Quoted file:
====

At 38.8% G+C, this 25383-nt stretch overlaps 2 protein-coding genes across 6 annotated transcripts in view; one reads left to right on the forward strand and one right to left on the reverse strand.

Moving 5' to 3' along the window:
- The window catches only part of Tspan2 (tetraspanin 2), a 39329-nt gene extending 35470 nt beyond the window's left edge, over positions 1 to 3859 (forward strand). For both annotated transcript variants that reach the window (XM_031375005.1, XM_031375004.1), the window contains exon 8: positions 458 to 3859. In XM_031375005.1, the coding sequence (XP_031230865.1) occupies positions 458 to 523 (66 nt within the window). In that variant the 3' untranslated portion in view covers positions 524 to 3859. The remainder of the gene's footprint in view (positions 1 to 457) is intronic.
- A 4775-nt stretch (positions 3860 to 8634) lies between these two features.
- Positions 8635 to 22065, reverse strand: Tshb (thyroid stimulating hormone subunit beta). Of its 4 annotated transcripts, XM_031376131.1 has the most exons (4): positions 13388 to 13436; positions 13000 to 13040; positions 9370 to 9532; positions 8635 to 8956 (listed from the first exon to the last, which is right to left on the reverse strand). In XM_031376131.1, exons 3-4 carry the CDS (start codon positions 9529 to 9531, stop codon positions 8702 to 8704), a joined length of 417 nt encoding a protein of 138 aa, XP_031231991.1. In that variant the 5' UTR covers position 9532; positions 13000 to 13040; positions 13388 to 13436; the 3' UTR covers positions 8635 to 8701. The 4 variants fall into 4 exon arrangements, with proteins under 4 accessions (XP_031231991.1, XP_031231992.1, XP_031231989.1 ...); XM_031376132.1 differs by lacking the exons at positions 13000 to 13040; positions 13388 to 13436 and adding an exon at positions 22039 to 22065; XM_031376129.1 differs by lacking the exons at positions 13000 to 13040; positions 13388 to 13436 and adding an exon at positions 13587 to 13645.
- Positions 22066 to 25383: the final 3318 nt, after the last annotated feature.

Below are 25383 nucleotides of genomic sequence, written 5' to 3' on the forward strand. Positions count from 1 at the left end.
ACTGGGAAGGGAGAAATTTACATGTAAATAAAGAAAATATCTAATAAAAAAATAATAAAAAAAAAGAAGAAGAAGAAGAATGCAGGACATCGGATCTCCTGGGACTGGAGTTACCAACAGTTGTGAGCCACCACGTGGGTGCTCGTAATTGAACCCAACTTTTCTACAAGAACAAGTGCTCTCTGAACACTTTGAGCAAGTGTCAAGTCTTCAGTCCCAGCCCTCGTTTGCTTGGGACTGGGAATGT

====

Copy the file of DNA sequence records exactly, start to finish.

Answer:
At 38.8% G+C, this 25383-nt stretch overlaps 2 protein-coding genes across 6 annotated transcripts in view; one reads left to right on the forward strand and one right to left on the reverse strand.

Moving 5' to 3' along the window:
- The window catches only part of Tspan2 (tetraspanin 2), a 39329-nt gene extending 35470 nt beyond the window's left edge, over positions 1 to 3859 (forward strand). For both annotated transcript variants that reach the window (XM_031375005.1, XM_031375004.1), the window contains exon 8: positions 458 to 3859. In XM_031375005.1, the coding sequence (XP_031230865.1) occupies positions 458 to 523 (66 nt within the window). In that variant the 3' untranslated portion in view covers positions 524 to 3859. The remainder of the gene's footprint in view (positions 1 to 457) is intronic.
- A 4775-nt stretch (positions 3860 to 8634) lies between these two features.
- Positions 8635 to 22065, reverse strand: Tshb (thyroid stimulating hormone subunit beta). Of its 4 annotated transcripts, XM_031376131.1 has the most exons (4): positions 13388 to 13436; positions 13000 to 13040; positions 9370 to 9532; positions 8635 to 8956 (listed from the first exon to the last, which is right to left on the reverse strand). In XM_031376131.1, exons 3-4 carry the CDS (start codon positions 9529 to 9531, stop codon positions 8702 to 8704), a joined length of 417 nt encoding a protein of 138 aa, XP_031231991.1. In that variant the 5' UTR covers position 9532; positions 13000 to 13040; positions 13388 to 13436; the 3' UTR covers positions 8635 to 8701. The 4 variants fall into 4 exon arrangements, with proteins under 4 accessions (XP_031231991.1, XP_031231992.1, XP_031231989.1 ...); XM_031376132.1 differs by lacking the exons at positions 13000 to 13040; positions 13388 to 13436 and adding an exon at positions 22039 to 22065; XM_031376129.1 differs by lacking the exons at positions 13000 to 13040; positions 13388 to 13436 and adding an exon at positions 13587 to 13645.
- Positions 22066 to 25383: the final 3318 nt, after the last annotated feature.

Below are 25383 nucleotides of genomic sequence, written 5' to 3' on the forward strand. Positions count from 1 at the left end.
ACTGGGAAGGGAGAAATTTACATGTAAATAAAGAAAATATCTAATAAAAAAATAATAAAAAAAAAGAAGAAGAAGAAGAATGCAGGACATCGGATCTCCTGGGACTGGAGTTACCAACAGTTGTGAGCCACCACGTGGGTGCTCGTAATTGAACCCAACTTTTCTACAAGAACAAGTGCTCTCTGAACACTTTGAGCAAGTGTCAAGTCTTCAGTCCCAGCCCTCGTTTGCTTGGGACTGGGAATGT